Want power measurement and a crank upgrade for one low price? Praxis is offering their Zayante hollow forged crankset with chainrings pre-installed with the latest 4iiii power meter for just $499.

The Zayante cranks normally run for $299 with chainrings, and the 4iiii power meter has an MSRP of $399, so you’re saving $200 off the package price. If you’re not already running a Praxis crankset on your bike, you’ll need to nab one of their bottom brackets, too, but you’re still all in with a fresh set of everything for well under $600. Details below…

4iiii recently updated their power meters to measure forces in three different ways, which added a finer level of accuracy to their already very affordable unit. They broadcast in Bluetooth Smart and ANT+ and should talk to any modern cycling computer.

Praxis’ crank arms use their M30 spindle, which starts at 30mm diameter and steps down to 28mm on the non-drive side, sort of like an oversized SRAM GXP crankset. That lets them use a thrust bearing design where the left side of the spindle essentially locks itself against the bearing. And despite the 30mm size, it fits on most any frame thanks to their assortment of bottom bracket solutions (BSA threaded, BB30, PFBB30 and Specialized OSBB) ranging from $50 to $85.

Choose from 170, 172.5 or 175 millimeter arm lengths and you’ll get the complete crankset with 52/36 chainrings installed. Then pick the BB and you’ll get a free M30 BB installation tool included with the package. The deal’s only good in the USA and Canada, full details here.


  1. I think there may be some undisclosed health risks with power meters. Every time I’m around someone who’s talking about power output, I feel ill and need to leave.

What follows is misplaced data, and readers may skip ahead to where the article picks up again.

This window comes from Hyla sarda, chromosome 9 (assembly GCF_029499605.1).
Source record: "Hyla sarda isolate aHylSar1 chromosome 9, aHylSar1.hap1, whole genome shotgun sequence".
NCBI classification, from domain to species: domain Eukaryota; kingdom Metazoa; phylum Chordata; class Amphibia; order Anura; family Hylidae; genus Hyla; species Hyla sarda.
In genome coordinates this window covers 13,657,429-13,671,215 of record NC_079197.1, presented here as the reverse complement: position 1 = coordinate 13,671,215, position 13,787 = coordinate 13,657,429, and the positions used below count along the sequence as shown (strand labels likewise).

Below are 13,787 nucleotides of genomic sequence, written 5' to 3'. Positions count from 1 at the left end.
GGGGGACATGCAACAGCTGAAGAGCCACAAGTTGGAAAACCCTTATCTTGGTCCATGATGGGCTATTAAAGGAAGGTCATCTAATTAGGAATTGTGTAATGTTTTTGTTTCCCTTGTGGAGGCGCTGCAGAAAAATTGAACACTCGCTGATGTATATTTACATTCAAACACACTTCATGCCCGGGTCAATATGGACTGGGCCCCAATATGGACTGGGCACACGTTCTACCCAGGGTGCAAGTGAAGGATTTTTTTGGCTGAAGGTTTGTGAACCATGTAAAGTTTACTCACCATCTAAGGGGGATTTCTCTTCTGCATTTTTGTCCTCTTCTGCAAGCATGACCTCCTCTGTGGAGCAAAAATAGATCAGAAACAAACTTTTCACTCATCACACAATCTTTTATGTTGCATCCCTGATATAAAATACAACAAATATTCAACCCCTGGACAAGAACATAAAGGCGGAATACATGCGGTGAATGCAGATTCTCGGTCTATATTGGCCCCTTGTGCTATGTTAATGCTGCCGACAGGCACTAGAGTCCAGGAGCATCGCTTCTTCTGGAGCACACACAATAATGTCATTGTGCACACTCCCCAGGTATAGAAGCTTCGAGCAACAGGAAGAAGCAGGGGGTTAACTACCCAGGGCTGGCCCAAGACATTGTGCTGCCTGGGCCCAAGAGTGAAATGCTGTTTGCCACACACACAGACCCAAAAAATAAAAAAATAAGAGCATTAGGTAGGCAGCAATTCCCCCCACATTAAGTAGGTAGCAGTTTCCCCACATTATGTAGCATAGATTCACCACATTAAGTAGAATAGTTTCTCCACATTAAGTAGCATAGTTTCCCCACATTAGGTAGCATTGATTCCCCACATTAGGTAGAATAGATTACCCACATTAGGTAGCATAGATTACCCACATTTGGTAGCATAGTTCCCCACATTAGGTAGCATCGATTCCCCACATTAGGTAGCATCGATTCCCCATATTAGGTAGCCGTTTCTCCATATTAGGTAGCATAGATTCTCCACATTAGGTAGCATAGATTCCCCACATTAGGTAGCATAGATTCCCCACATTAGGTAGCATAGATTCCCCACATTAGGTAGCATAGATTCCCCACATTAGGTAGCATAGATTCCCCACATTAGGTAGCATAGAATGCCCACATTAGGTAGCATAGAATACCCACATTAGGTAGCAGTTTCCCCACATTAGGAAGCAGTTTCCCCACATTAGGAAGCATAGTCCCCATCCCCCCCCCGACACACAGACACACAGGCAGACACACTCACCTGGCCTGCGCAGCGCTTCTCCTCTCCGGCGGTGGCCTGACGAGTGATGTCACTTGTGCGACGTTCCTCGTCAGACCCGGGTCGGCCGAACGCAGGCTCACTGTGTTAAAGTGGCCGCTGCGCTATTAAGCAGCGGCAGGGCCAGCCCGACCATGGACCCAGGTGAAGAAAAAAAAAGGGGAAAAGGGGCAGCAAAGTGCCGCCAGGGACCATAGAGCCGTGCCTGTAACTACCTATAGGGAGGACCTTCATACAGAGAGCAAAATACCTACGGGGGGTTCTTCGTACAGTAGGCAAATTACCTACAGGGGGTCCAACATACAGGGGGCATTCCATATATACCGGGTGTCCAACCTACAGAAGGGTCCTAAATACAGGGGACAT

One ride with no electronic devices, and only the desire to have fun, is the cure.

    • I rode my road bike up to the very summit of Mt Baldy last friday. It was a 17 hour return epic from Santa Monica. I keep my watts under 200 the entire way so I was fresh enough to tackle whatever came my way and still feel strong all day.

      Training with power ensure you can pace proper to do stuff that you or nobody else thought was possible.

      Then I uploaded my ride to Strava to show others where I went.

      It is 2016 bro! Get with the times haha.

      Pace smarter, explore more, spin to win and share that smile on yer dial brah. 🙂

      • Gawd, I wonder what the real hardmen did when cranking their heavy steel bikes up the Alps with 10 ratios (or less), no electronic anything and heavy wool jerseys? Interestingly, I am pretty sure they could spank anyone with ‘all the gear’ into the ground…

        Regardless, nice work Praxis. These guys do great stuff, are a great team and seeing them make great offers is a tops thing to see.

        • Nope, GCN network did a test with the same power on a modern vs an older stock bike. The differences were bigger than you’d think

          • “Nope, GCN network did a test”

            The test would’ve been compelling if only the old steel bike had been the right size for the test rider..

        • So everyone has to be the reincarnation of Eddy Merckx on some ’60s era bike or they aren’t worthy? Bonus points for dying of heat exhaustion on the ascent of Mont Ventoux?

          Your only error was that you forgot to quote The Rules.

          • @NoFunAllowed, no fun for you. The point of the comment was more along the lines of you don’t need all this ‘stuff’ to ride a bike, or to tell you HOW to ride. Get on it and ride. It’s pretty simple really and if you bonk, learn from that and go do it again… a little wiser this time.

          • Of course seems to the implication that people riding with electronic devices aren’t having fun. Of course, there’s no meat in such a claim, but that doesn’t keep people from going on about those danged electronic gadgets.

  2. This is a solid deal, although obviously the limitation is that it’s left side only, unlike other full crank solutions like the Powertap C1.

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